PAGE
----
Scholarships for Adopted Children and State Wards
There are many ways to pay for college. Some parents start saving for it early. But not everyone has those financial circumstances. When it comes to paying for college, the rising expenses may have prospective students scrambling for alternate funding sources. This includes applying for as many grants as you may be eligible for. A lot of people can be eligible for many different types of grants.
There are grants for based on race, based on sex, different professions, and the list goes on. One little known category which may qualify you for a grant is if you have been adopted or in foster care. This grant is targeted at children in lower and middle income families that may have ended up in broken homes. Anyone who has ever been under the care of the state may apply for these grants.
These grants are not widely known, and they are not offered on the federal level. Some states offer these grants, others do not. Some of them that do offer it are Florida, Texas, Hawaii and New York. The state of Arizona also offers full scholarships to adoptees, orphans and any ward of the state.
Many states have similar programs in place. It’s just a matter of knowing where to look. One of the easiest places to find information on these types of grants is through the adoption agency in your state, preferably the one that actually handled the adoption if you can manage that.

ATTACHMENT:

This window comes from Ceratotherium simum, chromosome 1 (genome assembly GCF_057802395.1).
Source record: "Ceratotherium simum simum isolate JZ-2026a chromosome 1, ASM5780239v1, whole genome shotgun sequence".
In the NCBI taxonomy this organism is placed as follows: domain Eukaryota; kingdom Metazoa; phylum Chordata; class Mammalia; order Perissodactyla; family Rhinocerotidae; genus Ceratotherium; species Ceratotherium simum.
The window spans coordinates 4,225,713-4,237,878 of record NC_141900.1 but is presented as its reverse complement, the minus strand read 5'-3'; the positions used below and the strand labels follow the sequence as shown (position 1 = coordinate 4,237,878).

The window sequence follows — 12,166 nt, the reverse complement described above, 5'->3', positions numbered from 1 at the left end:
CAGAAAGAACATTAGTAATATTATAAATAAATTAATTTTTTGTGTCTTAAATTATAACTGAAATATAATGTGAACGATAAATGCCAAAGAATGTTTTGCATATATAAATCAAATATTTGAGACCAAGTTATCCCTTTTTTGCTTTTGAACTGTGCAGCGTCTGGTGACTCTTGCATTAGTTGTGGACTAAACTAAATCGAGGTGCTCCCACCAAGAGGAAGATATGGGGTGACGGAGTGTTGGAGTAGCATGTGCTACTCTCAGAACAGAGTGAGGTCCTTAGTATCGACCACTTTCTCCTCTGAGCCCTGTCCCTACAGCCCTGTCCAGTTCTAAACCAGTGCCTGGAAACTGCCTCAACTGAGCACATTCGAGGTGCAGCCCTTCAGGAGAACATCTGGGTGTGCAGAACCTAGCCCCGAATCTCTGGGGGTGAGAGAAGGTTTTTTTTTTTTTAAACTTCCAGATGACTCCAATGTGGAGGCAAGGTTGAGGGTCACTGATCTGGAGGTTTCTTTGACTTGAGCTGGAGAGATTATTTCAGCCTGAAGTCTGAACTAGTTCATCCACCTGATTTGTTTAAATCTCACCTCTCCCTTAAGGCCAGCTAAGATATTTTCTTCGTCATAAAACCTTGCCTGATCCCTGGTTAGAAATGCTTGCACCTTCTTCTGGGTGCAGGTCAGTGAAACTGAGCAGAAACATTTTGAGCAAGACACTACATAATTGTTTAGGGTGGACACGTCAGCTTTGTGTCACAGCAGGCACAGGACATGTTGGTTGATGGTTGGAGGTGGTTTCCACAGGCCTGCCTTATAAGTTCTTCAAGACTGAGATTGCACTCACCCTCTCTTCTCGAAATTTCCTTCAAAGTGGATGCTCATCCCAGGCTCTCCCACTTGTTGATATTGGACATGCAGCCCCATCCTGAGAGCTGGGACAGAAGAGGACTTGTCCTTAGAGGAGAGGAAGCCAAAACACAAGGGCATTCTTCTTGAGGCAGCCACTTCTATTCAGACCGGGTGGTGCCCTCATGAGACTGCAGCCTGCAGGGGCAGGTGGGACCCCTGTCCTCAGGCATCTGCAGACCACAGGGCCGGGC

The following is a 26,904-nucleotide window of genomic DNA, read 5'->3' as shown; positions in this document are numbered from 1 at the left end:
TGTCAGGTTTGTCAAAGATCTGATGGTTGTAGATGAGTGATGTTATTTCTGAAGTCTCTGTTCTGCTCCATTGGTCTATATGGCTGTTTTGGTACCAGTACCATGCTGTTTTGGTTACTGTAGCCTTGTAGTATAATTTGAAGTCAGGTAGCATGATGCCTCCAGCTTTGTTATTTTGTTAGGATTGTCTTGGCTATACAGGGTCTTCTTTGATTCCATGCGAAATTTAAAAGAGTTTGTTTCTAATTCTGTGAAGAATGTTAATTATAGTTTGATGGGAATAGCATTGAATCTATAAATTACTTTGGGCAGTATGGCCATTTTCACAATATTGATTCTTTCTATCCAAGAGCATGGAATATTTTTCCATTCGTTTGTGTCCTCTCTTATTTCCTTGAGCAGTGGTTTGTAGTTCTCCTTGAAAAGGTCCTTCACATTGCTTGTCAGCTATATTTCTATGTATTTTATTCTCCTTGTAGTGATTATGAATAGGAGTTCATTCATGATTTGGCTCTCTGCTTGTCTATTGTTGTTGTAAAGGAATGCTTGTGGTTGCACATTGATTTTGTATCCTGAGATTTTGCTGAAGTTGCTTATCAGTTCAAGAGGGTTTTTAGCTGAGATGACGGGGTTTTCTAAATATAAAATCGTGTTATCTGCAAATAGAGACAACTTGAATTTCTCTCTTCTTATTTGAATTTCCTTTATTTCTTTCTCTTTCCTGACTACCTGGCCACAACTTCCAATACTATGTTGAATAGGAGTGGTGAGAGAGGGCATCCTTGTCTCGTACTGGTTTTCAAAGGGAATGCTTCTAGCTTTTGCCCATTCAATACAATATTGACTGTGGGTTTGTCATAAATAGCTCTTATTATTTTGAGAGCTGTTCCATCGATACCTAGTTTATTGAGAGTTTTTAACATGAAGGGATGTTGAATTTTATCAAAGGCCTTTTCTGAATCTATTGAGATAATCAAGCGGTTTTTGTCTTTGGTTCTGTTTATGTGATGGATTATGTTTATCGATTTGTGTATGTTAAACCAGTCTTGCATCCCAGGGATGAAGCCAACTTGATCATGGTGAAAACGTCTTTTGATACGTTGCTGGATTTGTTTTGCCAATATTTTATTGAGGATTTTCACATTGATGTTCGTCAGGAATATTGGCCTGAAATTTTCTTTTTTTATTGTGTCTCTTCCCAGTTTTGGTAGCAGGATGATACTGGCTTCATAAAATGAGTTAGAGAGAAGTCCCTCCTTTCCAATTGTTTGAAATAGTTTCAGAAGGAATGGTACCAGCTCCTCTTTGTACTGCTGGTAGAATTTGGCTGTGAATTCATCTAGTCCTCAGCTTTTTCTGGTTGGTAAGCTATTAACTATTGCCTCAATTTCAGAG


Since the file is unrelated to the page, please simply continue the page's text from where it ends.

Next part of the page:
A couple notable agencies have stepped up and now offer different grants and scholarships to adopted students. One of these is the Orphan Foundation of America, which offers aid to anyone who has ever been adopted or ever been placed in foster care. This is the closest to a federal grant as it gets.
A number of states also offer tuition waivers or reduced expenses waivers to students that have been adopted. Another easy source of information is your local library which typically keeps information on available resources for students close by for easy reference. These reference materials are usually grouped by category, and most of the times pretty comprehensive when it comes to explaining how to apply.
If for some reason you can’t access the library you will find usually that most colleges have a department of financial aid set up where there are any number of trained counselors who can not only assist you in finding grants you may be eligible for, but more often than not are willing to help you fill out and submit the application. It can save you a lot of time and stress later.
All you have do is ask the right person the right question. If you have been adopted or ever placed in foster care you are eligible for some types of financial aid. And we all know that every little bit helps. As always please remember that lying on a college application for the purpose of obtaining aid is a federal offense. The same applies for most grants. In this case you will often be asked to provide proof of your adoption or placement.
North American Council on Adoptable Children (NACAC)
970 Raymond Avenue, Suite 106
St. Paul, MN 55114